Only one study considered when analyzing the effect of alcohol type total alcohol consumption as a control variable.30 It would have been very interesting to consider which percentage of total alcohol consumption comes from a specific beverage type, but this information was not available in the studies reviewed.

Regarding the study question, the relevance of the present findings for drinkers is uncertain. In any case, we have to highlight that given the lack of studies; the effect of alcohol drinking on lung cancer in individuals with the highest alcohol intake should not be disregarded. This affirmation is reinforced by the fact that ethanol has been classified as a human carcinogen.

 

Conclusion

The main conclusion might be that there is an impressive lack of knowledge on the effect of alcohol consumption on lung cancer risk in people who have never smoked. There is also hardly any information on different alcoholic beverages. With the available studies, it seems that alcohol consumption, especially in high amounts, seems to increase the risk of lung cancer in people who have never smoked. It is extremely important to make an effort to increase research available exclusively in never smokers individuals to better assess the role of tobacco consumption in this subpopulation.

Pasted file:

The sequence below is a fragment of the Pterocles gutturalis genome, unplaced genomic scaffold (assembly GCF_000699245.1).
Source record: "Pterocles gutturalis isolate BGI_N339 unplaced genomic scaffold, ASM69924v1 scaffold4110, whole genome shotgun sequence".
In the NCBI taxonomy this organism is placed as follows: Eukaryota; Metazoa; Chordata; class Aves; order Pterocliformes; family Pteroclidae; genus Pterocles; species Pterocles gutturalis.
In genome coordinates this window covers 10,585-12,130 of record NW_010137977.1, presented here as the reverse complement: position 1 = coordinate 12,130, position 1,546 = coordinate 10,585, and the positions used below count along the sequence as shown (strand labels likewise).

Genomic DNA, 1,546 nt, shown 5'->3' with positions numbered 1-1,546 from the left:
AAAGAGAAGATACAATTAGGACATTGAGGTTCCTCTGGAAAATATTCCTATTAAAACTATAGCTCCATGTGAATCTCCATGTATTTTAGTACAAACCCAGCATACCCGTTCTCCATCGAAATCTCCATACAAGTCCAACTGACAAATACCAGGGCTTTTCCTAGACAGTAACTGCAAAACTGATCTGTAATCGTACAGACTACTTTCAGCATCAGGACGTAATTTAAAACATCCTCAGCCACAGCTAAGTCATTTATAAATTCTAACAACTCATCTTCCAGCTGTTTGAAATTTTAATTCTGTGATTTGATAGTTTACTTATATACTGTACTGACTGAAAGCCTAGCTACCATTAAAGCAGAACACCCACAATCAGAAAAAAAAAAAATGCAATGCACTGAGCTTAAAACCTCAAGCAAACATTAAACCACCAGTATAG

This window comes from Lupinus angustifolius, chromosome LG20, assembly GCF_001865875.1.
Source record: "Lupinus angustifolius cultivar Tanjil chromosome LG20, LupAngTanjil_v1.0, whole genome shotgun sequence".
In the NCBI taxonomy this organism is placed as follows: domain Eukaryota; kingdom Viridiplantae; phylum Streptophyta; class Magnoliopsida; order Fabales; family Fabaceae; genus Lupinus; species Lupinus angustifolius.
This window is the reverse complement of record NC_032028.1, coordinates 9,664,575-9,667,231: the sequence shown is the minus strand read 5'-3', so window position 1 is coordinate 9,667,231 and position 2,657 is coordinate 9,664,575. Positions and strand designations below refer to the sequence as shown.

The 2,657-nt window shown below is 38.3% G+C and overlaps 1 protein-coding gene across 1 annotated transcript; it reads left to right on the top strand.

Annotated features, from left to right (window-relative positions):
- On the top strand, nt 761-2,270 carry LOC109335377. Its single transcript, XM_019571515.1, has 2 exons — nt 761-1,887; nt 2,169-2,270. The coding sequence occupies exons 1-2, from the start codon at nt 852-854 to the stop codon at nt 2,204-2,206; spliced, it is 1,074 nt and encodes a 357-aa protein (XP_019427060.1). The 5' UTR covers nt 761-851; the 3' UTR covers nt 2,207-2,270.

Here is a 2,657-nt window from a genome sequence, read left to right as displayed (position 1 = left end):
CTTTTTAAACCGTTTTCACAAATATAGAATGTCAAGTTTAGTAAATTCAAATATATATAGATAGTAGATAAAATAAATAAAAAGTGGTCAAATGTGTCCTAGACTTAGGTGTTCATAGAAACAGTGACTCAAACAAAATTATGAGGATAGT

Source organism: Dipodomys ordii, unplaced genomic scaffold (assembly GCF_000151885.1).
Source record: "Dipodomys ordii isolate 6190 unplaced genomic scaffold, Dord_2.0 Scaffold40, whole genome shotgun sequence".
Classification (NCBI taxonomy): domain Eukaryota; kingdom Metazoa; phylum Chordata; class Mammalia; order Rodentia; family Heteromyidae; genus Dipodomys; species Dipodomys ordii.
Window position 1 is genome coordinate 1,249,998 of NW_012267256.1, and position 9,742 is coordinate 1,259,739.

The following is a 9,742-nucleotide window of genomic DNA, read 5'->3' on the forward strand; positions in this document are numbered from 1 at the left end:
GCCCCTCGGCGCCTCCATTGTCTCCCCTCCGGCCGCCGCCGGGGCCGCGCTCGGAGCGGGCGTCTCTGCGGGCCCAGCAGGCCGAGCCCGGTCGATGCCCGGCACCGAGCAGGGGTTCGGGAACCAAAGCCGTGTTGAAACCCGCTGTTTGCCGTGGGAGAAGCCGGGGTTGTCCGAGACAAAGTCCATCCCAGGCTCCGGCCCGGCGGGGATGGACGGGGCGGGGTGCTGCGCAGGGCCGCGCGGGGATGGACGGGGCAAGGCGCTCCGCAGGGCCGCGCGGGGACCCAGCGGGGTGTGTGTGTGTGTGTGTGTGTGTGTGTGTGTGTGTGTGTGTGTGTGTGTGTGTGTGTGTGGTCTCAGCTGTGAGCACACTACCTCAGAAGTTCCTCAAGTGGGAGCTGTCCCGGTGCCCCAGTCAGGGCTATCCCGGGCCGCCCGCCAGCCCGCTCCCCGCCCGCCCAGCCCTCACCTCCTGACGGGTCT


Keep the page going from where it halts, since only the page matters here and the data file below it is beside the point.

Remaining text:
Editor in charge

Carlos Álvarez-Dardet.

 

Authorship contributions

J.A. García-Lavandeira and A. Ruano-Ravina performed the literature search and selected the papers to be included. A. Ruano-Ravina had the idea of performing the systematic review. J.M. Barros-Dios and J.A. García-Lavandeira decided the search strategy. All authors have provided critical input to the manuscript content and approve its final version. All authors are responsible of the manuscript content. This paper is part of the work conducting to the PhD degree of J.A. García-Lavandeira.

 

Conflicts of interest

None.

 

Appendix A. Supplementary data

Supplementary data associated with this article can be found, in the online version, at doi:10.1016/j.gaceta.2016.03.017.

 

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Correspondence:
Alberto Ruano-Ravina
alberto.ruano@usc.es

Received 26 January 2016
Accepted 31 March 2016